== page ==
Toronto. For decades, I thought of Kodachrome as home movie or 35mm slide film. Journal editor, the late Ev Roseborough, corrected me as did another journal editor, the late Bob Lansdale. When Kodachrome was introduced (1935) it was limited to 16mm home movie film since the Kodak plant in Rochester had limited Kodachrome processing capability. The next leap was 35mm transparencies (slides).
But in November 1938 professional cut film up to 8×10 inches a sheet was announced. The ad here is from the November 1938 issue of American Cinematographer. Back then colour film had to be corrected for the principle lighting used – daylight, tungsten, floodlights, even fluorescents. Modern day digital users don’t realize just how much automatic ‘white balance’ has simplified things. Cut film Kodachrome for daylight use was in the near future.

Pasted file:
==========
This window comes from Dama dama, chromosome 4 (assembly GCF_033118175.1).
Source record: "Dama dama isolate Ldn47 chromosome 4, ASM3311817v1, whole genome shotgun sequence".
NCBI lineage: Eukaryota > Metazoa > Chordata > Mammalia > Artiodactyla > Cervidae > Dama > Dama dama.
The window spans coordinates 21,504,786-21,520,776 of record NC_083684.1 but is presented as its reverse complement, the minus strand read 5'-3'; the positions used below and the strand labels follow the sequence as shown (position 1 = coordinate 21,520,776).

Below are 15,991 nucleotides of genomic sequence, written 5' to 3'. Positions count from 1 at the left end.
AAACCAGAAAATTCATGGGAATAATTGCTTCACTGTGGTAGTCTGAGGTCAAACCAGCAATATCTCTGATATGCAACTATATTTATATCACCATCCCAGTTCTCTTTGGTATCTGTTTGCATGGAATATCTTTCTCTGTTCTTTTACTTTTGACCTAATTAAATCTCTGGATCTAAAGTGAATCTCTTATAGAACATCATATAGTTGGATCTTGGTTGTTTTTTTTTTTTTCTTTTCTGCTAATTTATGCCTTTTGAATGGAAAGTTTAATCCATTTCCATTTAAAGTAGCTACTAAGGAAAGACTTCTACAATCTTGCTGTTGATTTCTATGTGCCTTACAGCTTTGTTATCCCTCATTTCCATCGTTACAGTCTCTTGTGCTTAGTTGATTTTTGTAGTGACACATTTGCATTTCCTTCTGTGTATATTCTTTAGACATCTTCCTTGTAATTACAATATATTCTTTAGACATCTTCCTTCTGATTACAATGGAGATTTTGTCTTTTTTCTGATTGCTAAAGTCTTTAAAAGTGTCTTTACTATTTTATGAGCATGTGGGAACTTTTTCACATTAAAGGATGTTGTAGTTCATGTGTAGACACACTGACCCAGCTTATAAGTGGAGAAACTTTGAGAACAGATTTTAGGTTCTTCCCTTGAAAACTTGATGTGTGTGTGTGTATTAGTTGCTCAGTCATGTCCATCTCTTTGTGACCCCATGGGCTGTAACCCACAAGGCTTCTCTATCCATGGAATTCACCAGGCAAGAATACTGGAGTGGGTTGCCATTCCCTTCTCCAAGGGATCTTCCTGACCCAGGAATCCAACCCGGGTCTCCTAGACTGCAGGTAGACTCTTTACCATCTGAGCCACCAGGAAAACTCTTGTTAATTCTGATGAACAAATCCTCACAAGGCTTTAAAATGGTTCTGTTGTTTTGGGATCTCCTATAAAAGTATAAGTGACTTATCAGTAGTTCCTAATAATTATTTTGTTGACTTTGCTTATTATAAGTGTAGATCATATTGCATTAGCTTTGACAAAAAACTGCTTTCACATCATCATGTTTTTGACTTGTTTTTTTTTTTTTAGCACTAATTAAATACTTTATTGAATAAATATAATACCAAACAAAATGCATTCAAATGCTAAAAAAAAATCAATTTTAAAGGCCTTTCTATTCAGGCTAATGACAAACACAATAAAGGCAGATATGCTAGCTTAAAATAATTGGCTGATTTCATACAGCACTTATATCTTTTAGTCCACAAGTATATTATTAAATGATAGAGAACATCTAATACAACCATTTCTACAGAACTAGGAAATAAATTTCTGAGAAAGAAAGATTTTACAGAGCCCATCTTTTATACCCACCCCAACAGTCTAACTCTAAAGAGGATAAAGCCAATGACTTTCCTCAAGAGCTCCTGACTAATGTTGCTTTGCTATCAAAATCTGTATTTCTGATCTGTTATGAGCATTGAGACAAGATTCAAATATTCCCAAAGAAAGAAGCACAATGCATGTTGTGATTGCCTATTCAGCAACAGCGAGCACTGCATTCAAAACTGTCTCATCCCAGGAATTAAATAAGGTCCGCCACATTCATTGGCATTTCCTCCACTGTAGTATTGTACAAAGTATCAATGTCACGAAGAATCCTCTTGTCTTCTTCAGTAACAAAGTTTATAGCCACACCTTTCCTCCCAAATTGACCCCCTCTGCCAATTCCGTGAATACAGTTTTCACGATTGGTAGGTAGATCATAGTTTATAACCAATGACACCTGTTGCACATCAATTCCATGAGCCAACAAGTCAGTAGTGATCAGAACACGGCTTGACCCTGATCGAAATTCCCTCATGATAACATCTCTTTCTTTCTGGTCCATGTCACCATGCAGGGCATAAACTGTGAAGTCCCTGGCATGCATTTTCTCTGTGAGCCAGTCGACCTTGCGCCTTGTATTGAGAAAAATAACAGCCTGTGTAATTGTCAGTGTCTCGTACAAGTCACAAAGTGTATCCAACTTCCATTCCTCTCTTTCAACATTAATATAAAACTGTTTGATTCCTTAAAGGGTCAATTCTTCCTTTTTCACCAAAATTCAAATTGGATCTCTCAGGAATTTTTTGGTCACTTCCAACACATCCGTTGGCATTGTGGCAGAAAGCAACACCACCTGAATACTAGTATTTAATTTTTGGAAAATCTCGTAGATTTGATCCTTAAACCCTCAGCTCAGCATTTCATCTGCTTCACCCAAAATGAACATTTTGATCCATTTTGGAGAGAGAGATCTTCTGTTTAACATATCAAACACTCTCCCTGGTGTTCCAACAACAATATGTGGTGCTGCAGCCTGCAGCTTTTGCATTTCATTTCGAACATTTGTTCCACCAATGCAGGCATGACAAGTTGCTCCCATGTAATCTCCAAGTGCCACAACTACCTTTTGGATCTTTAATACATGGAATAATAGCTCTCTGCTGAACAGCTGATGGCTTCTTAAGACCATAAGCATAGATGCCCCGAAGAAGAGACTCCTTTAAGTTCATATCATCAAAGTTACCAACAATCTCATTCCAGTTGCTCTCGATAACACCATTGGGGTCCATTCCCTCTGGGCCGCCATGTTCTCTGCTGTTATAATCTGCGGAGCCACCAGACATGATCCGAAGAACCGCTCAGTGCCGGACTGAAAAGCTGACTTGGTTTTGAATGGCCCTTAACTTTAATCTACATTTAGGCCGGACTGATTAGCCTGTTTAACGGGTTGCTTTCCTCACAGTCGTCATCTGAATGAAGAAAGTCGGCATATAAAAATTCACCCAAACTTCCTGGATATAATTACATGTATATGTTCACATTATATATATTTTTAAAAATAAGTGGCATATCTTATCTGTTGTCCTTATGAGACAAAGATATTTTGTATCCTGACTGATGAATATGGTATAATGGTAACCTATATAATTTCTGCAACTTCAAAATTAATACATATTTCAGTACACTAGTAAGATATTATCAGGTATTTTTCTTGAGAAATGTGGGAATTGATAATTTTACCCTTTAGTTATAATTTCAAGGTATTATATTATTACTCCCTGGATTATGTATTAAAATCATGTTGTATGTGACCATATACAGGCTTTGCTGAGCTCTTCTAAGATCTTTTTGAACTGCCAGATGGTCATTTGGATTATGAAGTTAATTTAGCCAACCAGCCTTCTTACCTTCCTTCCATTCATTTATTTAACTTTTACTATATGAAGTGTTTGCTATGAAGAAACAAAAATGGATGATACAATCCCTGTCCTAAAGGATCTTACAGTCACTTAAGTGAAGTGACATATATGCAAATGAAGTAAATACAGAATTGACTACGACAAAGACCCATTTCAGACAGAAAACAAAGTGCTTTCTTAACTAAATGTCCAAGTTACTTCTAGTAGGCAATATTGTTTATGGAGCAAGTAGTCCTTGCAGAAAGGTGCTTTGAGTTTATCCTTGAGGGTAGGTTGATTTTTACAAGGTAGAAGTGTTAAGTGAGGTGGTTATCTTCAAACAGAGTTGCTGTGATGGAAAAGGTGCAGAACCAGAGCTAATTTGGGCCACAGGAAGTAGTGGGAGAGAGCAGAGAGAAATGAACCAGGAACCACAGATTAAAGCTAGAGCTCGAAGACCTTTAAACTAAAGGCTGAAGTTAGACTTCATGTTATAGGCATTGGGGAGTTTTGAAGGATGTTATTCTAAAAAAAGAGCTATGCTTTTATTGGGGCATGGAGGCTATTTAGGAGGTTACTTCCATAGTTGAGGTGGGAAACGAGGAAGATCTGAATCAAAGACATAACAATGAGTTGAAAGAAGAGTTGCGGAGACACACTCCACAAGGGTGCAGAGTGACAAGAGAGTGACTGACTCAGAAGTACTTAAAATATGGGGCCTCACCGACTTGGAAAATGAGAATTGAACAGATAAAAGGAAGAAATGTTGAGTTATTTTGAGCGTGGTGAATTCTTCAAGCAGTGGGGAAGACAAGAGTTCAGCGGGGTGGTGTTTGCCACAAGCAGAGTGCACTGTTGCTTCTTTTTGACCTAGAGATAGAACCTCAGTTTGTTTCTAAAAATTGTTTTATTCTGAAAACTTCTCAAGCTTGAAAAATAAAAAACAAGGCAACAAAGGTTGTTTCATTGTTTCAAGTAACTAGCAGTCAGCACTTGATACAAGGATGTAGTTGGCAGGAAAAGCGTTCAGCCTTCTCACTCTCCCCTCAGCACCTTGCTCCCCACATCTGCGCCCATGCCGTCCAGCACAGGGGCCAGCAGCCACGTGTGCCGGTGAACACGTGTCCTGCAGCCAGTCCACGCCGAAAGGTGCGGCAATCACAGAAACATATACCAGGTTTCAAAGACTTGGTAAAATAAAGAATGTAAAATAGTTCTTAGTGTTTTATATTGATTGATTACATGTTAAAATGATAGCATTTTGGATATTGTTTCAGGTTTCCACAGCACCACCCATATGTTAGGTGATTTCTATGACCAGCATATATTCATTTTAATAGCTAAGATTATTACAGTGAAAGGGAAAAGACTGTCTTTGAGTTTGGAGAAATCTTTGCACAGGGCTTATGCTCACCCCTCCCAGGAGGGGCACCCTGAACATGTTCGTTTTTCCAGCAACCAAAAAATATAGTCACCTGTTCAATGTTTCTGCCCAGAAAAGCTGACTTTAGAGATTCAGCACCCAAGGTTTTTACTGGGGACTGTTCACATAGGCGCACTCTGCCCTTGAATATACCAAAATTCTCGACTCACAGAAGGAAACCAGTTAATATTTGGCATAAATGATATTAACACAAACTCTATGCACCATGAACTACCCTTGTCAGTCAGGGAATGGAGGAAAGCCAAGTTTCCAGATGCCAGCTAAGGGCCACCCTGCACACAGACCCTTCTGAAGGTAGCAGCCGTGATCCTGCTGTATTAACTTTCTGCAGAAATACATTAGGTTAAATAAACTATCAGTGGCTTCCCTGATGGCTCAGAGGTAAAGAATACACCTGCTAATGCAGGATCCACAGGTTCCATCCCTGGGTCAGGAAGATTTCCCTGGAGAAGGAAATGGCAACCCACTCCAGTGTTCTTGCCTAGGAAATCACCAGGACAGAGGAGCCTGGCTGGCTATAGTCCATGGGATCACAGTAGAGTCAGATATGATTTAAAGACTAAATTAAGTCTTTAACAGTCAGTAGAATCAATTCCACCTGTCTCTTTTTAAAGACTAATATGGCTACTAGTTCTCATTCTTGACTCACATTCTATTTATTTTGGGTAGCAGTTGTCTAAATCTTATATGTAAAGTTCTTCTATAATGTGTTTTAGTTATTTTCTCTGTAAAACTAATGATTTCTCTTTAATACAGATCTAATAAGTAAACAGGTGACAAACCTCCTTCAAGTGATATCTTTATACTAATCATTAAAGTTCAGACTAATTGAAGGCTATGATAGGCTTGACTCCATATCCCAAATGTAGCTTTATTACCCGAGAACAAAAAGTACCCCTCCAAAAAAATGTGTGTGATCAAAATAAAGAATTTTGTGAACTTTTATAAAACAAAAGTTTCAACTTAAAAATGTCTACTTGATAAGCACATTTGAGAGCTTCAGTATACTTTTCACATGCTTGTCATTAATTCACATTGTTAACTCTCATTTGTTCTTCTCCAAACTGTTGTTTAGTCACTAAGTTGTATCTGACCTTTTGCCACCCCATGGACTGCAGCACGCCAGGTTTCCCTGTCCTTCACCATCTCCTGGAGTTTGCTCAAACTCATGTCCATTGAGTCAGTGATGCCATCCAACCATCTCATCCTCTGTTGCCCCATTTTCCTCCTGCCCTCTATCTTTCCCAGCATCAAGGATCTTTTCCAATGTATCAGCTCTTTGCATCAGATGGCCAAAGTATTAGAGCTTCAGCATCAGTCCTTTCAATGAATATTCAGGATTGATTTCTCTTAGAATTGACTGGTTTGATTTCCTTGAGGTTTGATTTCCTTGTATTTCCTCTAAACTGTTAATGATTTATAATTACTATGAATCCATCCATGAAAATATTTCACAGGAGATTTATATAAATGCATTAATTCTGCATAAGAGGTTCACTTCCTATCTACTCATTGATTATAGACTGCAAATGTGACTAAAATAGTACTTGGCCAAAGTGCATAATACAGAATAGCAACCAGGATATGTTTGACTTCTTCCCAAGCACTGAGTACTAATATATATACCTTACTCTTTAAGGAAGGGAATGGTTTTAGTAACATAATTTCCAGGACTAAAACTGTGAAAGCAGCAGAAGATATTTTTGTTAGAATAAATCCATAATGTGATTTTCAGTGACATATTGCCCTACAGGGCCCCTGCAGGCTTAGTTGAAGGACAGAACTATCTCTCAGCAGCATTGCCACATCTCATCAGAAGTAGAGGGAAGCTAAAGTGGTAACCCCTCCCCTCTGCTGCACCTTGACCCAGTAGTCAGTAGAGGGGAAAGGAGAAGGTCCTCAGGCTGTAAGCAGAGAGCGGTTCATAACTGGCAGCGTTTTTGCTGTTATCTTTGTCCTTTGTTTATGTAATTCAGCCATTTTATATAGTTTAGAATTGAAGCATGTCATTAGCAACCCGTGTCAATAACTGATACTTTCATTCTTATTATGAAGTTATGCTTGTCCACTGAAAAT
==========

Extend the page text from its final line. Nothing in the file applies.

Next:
The cut film version of Kodachrome was balanced for ‘clear Mazda lamps’. The film speed was about 1/3 that of Eastman portrait or SS panchromatic B&W film (pitiful speed today). To use it in daylight, or other kinds of incandescent bulbs, a filter on the lens was necessary.
My thanks to good friend George Dunbar for finding and sharing this ad with us.